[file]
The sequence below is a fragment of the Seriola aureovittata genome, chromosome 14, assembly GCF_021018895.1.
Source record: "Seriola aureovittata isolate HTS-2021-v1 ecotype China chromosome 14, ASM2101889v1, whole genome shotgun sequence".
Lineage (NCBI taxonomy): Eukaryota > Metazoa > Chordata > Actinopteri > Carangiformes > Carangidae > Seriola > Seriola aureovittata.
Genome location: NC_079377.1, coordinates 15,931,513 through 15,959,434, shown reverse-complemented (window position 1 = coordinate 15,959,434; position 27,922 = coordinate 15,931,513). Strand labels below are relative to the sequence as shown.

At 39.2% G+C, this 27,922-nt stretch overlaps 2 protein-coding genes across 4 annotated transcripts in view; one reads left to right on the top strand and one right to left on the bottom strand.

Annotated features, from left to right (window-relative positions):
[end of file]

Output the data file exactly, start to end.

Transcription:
The sequence below is a fragment of the Seriola aureovittata genome, chromosome 14, assembly GCF_021018895.1.
Source record: "Seriola aureovittata isolate HTS-2021-v1 ecotype China chromosome 14, ASM2101889v1, whole genome shotgun sequence".
Lineage (NCBI taxonomy): Eukaryota > Metazoa > Chordata > Actinopteri > Carangiformes > Carangidae > Seriola > Seriola aureovittata.
Genome location: NC_079377.1, coordinates 15,931,513 through 15,959,434, shown reverse-complemented (window position 1 = coordinate 15,959,434; position 27,922 = coordinate 15,931,513). Strand labels below are relative to the sequence as shown.

At 39.2% G+C, this 27,922-nt stretch overlaps 2 protein-coding genes across 4 annotated transcripts in view; one reads left to right on the top strand and one right to left on the bottom strand.

Annotated features, from left to right (window-relative positions):